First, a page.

In his update to the Board, Teague also discussed the department’s budget and how it leverages current facilities for athletic and training needs, as well as providing access to the community.

The department is replacing the Williams Arena roof this summer and is in the pre-design phase for improvements to Mariucci Arena and a men’s and women’s golf training facility. Gopher Athletics has completed a fundraising campaign feasibility study and will begin the public phase of the $190 million fundraising campaign, detailed in July 2013, soon. This campaign and the academic and training facilities it supports will deliver on a long-term vision for the student-athlete experience that provides the support and experience Gopher student-athletes need and that is required to remain competitive.

Building alumni advocates
Alumni are vital to the University’s continued success, according to an annual Board update by University of Minnesota Alumni Association (UMAA) President and CEO Lisa Lewis. Lewis showcased numerous ways in which alumni are advancing their alma mater.

Among the more than 445,000 living U of M alumni worldwide:

  • 62,000 donated to the U or were members of UMAA;
  • Lars Peter Hansen (’78, Ph.D., Economics) was awarded the Nobel Prize in Economics;
  • all five 2014 inductees to the Minnesota Business Hall of Fame are U alumni; and
  • more than 1,400 alumni volunteered their time and talent this year to serve as mentors to current students.

Sixty-two percent of U alums live in Minnesota and are key contributors to the state’s economy in a wide variety of fields, including business, science and engineering, the arts and entertainment and health care. In fact, the U trains nearly 70 percent of Minnesota’s health care workforce and all pharmacy, dentistry and veterinary medicine graduates come from the U. According to the 2011 economic impact report, U alumni have started 10,000-plus companies in Minnesota, employing 500,000 people and generating revenue of $100 billion.

Lewis also outlined key principles that will guide UMAA’s future. Efforts include more and varied opportunities for engagement for the 70 alumni chapters across the United States and collaborating across the U to more effectively develop alumni advocates. UMAA will use the upcoming 100th  anniversary of Homecoming on the Twin Cities campus as a key engagement event.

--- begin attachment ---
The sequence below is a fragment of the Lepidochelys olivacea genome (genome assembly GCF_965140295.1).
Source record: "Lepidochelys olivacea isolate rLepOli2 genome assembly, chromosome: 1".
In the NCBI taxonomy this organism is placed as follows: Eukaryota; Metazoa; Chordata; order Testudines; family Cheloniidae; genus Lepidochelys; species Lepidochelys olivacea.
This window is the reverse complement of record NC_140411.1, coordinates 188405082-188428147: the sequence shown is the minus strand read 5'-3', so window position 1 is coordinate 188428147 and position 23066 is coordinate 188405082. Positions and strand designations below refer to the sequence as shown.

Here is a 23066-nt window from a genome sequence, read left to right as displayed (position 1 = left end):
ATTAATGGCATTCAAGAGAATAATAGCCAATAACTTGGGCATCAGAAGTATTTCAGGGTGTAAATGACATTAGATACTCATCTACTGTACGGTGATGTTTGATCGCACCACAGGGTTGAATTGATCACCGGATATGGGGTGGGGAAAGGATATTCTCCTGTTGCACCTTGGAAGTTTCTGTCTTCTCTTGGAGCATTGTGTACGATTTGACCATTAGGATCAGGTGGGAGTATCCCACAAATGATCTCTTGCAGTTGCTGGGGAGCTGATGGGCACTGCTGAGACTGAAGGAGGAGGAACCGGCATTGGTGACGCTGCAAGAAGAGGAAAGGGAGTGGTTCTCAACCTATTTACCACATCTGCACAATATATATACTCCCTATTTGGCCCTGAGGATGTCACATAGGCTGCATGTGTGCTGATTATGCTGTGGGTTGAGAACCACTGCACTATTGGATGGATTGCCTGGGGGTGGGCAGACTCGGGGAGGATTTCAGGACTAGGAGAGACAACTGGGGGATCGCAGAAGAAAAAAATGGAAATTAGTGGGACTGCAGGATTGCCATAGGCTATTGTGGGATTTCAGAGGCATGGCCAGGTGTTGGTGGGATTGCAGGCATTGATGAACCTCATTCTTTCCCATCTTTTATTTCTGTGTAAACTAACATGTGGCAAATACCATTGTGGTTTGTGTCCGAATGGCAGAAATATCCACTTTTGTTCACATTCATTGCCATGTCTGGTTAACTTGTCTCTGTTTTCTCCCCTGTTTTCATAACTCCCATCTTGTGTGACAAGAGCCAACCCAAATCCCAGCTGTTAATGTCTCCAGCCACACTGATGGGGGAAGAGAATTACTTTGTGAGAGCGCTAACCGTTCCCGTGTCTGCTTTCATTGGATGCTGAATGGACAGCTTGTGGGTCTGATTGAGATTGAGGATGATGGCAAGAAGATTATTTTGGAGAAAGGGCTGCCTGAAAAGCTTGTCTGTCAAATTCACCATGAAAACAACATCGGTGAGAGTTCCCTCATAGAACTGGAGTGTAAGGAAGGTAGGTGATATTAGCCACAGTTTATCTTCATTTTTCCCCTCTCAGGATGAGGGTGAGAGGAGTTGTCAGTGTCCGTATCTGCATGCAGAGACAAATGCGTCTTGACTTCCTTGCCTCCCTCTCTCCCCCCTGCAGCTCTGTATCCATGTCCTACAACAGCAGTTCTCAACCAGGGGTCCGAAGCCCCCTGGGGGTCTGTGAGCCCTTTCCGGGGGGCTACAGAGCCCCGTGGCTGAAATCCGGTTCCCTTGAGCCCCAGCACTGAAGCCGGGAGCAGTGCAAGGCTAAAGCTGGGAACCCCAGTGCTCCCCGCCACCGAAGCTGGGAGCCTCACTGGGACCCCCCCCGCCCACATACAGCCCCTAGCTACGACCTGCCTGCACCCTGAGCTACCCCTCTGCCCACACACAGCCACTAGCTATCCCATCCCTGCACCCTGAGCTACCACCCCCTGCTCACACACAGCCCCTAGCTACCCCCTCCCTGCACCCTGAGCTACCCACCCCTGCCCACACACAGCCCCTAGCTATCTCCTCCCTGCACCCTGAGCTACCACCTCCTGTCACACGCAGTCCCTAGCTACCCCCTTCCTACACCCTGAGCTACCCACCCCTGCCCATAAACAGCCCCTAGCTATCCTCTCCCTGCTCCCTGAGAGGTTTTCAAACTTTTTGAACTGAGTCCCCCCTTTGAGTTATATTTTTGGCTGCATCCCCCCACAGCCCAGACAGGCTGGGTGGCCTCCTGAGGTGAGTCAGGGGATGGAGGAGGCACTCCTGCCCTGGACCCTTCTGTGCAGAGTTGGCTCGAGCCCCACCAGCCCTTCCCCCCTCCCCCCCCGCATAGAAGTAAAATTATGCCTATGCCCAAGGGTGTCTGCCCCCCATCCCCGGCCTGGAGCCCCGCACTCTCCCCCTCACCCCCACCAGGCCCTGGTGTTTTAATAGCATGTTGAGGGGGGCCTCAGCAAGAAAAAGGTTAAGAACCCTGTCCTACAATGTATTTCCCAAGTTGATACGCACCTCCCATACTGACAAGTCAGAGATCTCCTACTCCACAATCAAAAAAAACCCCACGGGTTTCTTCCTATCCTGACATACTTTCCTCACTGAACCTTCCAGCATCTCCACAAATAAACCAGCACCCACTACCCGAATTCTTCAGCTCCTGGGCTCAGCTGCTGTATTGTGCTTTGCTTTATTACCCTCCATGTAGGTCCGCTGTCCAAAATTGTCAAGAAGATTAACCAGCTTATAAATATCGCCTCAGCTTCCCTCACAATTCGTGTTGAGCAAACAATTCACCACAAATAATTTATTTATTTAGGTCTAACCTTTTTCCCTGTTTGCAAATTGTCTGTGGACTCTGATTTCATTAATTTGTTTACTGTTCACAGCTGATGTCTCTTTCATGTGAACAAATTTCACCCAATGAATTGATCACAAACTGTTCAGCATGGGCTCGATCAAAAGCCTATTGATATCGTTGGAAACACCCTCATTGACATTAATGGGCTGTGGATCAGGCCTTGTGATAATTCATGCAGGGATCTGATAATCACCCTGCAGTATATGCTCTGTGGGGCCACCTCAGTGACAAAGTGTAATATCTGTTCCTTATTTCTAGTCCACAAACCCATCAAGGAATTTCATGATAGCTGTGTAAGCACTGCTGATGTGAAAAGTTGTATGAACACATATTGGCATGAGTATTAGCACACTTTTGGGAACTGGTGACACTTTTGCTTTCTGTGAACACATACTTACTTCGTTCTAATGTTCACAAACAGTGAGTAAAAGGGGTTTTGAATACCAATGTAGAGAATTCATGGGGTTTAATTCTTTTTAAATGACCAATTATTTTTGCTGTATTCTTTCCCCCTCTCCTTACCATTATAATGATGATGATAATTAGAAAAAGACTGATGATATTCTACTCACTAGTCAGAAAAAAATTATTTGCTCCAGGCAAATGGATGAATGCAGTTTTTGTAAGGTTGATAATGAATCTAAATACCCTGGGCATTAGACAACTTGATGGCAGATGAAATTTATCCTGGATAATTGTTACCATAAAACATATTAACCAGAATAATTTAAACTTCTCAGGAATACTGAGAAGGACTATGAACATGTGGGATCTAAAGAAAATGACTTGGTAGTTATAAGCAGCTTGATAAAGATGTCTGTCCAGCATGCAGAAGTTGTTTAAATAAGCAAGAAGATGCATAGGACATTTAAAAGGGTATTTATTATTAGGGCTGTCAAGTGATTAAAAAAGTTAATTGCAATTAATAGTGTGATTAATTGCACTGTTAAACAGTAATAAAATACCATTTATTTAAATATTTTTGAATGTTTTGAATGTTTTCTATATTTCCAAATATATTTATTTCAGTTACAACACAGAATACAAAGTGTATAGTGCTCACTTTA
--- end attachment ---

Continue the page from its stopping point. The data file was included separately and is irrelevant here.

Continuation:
The Board of Regents also:

  • discussed the future of college athletics. Over the past several years, there has been considerable discussion about the future of the amateur model and college athletics, especially at the Division I level. At the Board’s request, Athletics Director Teague and University General Counsel William Donohue led a discussion of this evolving national landscape, including proposed governance and autonomy changes within the NCAA, student-athlete unionization efforts and current legal challenges.
  • acted on a resolution related to the University’s new approach to engagement efforts for the vitality and safety of the neighborhoods surrounding the Minneapolis campus to ensure a vibrant, welcoming, safe and attractive environment for all students, faculty and staff, as well as visitors to campus. President Kaler called for this initiative in his State of the University address and assessing neighborhood development impacts on campus was part of the Board’s 2013-14 work plan.
  • approved the purchase of two vacant lots, totaling nearly four acres, north of the University’s Intercampus Transitway and Metro Transit Green Line, and adjacent to the U’s East Gateway District (which includes TCF Bank Stadium, as well as the Biomedical Discovery District). The properties, which cost $7.9 million, will be used for future development of the Minneapolis campus, with possible surface parking occurring in the interim.
  • formally recognized Brian Buhr as the new dean of the College of Food, Agricultural and Natural Resource Sciences (CFANS) and director of the Minnesota Agricultural Experiment Station.

See the President’s report to the Board here.

Following today’s meeting, the Board will hold its annual planning retreat through Friday, July 11. The Board’s next meetings are Thursday and Friday, September 11-12. For more information, visit the Regents website.

Twin Cities Campus: